432 South Street was built for Elbridge Elijah Fay and his wife, Mary in the early 1880s. Elbridge was noted as one of Kane County’s earliest settlers as he arrived in the area in 1840 with his parents, Elijah and Martha, along with his siblings; Franklin, Prescott, Isaac, Gilbert, and Eveline. The Fay family moved from Massachusetts.

He worked as a farm hand, a tanner as well as a boot maker making his way to a successful livestock dealer in the area. By 1861, Elbridge was married to Mary Eleanor Goble and had two children, Clara and Dinnie. Martha passed away in 1898 leaving Elbridge the family home until his passing in 1913.

Soon after, the home was sold and then converted into two apartments. It remained as a two-unit for quite some time until it was deconverted back to a single family home in 1998. 


432 South Street is predominately Queen Anne in style with some Eastlake, or spindle style, detailing. Eastlake is associated with elaborately carved wooden posts, balusters, spindles, brackets, moldings, latticework, scroll-work and carved panels. This detailing gave the building more depth and variation that could give a type of identity to a style that was popularly used at the time.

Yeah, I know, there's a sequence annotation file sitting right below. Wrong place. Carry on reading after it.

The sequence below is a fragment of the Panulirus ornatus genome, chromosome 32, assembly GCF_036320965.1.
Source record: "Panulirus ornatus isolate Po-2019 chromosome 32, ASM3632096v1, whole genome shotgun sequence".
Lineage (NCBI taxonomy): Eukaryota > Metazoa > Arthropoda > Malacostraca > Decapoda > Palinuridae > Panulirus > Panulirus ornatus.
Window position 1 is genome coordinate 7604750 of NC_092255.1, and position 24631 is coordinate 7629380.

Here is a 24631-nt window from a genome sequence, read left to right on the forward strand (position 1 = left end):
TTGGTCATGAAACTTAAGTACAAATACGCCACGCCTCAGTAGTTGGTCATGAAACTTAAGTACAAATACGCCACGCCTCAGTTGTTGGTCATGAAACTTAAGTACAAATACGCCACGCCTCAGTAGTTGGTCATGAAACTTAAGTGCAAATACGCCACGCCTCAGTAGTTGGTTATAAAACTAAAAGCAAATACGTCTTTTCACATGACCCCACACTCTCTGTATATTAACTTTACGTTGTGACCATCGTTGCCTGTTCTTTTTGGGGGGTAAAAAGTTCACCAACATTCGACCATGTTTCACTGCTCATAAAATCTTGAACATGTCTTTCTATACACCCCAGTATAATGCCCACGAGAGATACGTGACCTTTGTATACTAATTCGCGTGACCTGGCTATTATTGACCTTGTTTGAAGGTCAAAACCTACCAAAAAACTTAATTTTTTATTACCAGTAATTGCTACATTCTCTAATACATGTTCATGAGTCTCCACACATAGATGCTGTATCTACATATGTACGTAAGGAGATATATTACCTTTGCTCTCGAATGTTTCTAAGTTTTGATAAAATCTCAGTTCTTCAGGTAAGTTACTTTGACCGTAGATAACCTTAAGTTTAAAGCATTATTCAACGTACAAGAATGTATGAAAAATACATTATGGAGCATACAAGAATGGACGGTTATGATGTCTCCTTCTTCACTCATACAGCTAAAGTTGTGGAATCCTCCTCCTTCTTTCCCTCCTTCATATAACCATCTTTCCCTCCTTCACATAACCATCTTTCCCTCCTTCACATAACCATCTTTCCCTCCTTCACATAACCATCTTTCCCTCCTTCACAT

One of 432 South Street’s main characteristic is its prominent front porch displaying the intricate ornamentation, also referred to as gingerbread. In addition, a unique feature to this particular home is its front bay window that is set at a 45-degree angle to the main façade. Other details can be found at the front porch gable with its fan design and its attic venting that adds extra depth to this functional feature.

Sources: Gifford Park Association; Audio: TextAloud